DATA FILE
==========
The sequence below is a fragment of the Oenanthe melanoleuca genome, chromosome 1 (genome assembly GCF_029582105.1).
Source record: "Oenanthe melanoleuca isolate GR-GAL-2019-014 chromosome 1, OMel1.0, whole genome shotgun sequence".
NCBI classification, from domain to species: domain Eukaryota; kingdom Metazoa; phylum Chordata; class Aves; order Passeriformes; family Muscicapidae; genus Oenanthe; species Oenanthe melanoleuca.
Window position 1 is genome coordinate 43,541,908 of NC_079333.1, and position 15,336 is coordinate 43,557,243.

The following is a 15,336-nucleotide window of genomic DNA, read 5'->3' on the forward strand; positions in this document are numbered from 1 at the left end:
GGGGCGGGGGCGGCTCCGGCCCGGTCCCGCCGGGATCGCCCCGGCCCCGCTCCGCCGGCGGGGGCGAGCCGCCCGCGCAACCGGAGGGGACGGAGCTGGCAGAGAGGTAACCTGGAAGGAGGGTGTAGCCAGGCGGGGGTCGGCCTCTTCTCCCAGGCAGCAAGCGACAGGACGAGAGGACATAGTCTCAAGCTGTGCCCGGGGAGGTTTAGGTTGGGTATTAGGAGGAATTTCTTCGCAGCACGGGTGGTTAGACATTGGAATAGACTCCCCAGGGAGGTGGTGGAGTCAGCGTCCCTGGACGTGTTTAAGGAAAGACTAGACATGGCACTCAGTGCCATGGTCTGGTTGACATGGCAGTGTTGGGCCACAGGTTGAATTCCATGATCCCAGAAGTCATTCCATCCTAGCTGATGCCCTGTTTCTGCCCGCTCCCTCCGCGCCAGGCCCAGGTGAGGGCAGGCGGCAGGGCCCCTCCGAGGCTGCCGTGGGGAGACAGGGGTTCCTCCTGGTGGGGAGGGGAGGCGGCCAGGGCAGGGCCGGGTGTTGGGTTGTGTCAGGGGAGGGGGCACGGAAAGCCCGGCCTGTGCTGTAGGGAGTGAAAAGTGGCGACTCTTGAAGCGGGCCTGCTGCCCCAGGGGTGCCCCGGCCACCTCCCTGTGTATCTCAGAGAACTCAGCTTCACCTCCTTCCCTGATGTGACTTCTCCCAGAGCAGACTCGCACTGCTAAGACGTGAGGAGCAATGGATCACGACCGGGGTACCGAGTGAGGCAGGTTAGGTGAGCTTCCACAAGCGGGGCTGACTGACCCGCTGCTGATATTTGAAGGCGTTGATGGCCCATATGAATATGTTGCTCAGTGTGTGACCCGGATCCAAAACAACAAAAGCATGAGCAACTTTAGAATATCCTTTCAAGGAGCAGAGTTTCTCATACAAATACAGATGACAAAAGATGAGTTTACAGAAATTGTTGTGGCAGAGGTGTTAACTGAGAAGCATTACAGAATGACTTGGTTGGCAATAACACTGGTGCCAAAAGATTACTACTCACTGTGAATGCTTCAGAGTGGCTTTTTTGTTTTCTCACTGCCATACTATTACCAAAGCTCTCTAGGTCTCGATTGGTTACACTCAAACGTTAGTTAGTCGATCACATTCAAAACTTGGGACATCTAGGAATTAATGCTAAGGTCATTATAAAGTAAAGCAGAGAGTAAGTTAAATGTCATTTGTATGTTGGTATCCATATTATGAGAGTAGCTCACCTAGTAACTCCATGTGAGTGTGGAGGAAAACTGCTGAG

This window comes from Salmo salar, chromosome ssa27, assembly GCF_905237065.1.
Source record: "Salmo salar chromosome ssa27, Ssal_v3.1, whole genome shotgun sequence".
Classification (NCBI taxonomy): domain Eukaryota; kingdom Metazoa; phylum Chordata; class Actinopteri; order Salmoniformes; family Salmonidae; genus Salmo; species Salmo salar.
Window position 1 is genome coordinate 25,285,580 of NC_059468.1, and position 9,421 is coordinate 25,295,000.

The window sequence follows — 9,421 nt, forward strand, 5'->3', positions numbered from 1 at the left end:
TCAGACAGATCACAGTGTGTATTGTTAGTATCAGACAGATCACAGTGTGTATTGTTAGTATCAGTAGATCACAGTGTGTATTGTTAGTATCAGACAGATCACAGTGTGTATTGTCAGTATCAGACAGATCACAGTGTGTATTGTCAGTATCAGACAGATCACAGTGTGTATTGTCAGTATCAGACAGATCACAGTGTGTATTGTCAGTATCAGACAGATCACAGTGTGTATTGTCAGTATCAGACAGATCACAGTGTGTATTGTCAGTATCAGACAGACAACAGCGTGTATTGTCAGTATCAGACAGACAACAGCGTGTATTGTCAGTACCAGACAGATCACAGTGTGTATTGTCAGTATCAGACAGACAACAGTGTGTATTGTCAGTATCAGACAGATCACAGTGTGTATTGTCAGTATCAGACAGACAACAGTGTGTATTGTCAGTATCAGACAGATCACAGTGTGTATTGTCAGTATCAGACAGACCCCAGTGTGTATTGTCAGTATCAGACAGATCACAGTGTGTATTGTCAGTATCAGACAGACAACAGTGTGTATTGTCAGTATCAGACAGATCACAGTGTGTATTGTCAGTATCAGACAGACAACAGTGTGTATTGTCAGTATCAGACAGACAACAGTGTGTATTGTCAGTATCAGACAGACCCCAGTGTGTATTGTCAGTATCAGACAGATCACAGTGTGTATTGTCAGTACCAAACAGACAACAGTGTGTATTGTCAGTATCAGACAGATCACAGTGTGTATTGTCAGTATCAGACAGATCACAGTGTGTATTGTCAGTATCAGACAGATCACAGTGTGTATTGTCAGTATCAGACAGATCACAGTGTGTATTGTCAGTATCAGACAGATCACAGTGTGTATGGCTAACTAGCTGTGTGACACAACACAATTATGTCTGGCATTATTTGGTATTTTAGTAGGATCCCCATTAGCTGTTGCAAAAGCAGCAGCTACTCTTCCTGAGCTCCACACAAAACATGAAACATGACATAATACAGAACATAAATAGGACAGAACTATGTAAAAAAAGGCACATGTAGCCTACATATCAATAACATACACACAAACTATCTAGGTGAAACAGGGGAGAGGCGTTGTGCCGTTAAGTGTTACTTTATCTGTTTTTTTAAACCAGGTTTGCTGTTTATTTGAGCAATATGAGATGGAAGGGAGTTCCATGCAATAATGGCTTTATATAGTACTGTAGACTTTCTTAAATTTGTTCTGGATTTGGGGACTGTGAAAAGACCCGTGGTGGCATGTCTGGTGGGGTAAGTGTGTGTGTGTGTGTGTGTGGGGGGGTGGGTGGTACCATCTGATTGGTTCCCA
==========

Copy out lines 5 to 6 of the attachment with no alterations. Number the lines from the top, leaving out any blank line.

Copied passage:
The following is a 15,336-nucleotide window of genomic DNA, read 5'->3' on the forward strand; positions in this document are numbered from 1 at the left end:
GGGGCGGGGGCGGCTCCGGCCCGGTCCCGCCGGGATCGCCCCGGCCCCGCTCCGCCGGCGGGGGCGAGCCGCCCGCGCAACCGGAGGGGACGGAGCTGGCAGAGAGGTAACCTGGAAGGAGGGTGTAGCCAGGCGGGGGTCGGCCTCTTCTCCCAGGCAGCAAGCGACAGGACGAGAGGACATAGTCTCAAGCTGTGCCCGGGGAGGTTTAGGTTGGGTATTAGGAGGAATTTCTTCGCAGCACGGGTGGTTAGACATTGGAATAGACTCCCCAGGGAGGTGGTGGAGTCAGCGTCCCTGGACGTGTTTAAGGAAAGACTAGACATGGCACTCAGTGCCATGGTCTGGTTGACATGGCAGTGTTGGGCCACAGGTTGAATTCCATGATCCCAGAAGTCATTCCATCCTAGCTGATGCCCTGTTTCTGCCCGCTCCCTCCGCGCCAGGCCCAGGTGAGGGCAGGCGGCAGGGCCCCTCCGAGGCTGCCGTGGGGAGACAGGGGTTCCTCCTGGTGGGGAGGGGAGGCGGCCAGGGCAGGGCCGGGTGTTGGGTTGTGTCAGGGGAGGGGGCACGGAAAGCCCGGCCTGTGCTGTAGGGAGTGAAAAGTGGCGACTCTTGAAGCGGGCCTGCTGCCCCAGGGGTGCCCCGGCCACCTCCCTGTGTATCTCAGAGAACTCAGCTTCACCTCCTTCCCTGATGTGACTTCTCCCAGAGCAGACTCGCACTGCTAAGACGTGAGGAGCAATGGATCACGACCGGGGTACCGAGTGAGGCAGGTTAGGTGAGCTTCCACAAGCGGGGCTGACTGACCCGCTGCTGATATTTGAAGGCGTTGATGGCCCATATGAATATGTTGCTCAGTGTGTGACCCGGATCCAAAACAACAAAAGCATGAGCAACTTTAGAATATCCTTTCAAGGAGCAGAGTTTCTCATACAAATACAGATGACAAAAGATGAGTTTACAGAAATTGTTGTGGCAGAGGTGTTAACTGAGAAGCATTACAGAATGACTTGGTTGGCAATAACACTGGTGCCAAAAGATTACTACTCACTGTGAATGCTTCAGAGTGGCTTTTTTGTTTTCTCACTGCCATACTATTACCAAAGCTCTCTAGGTCTCGATTGGTTACACTCAAACGTTAGTTAGTCGATCACATTCAAAACTTGGGACATCTAGGAATTAATGCTAAGGTCATTATAAAGTAAAGCAGAGAGTAAGTTAAATGTCATTTGTATGTTGGTATCCATATTATGAGAGTAGCTCACCTAGTAACTCCATGTGAGTGTGGAGGAAAACTGCTGAG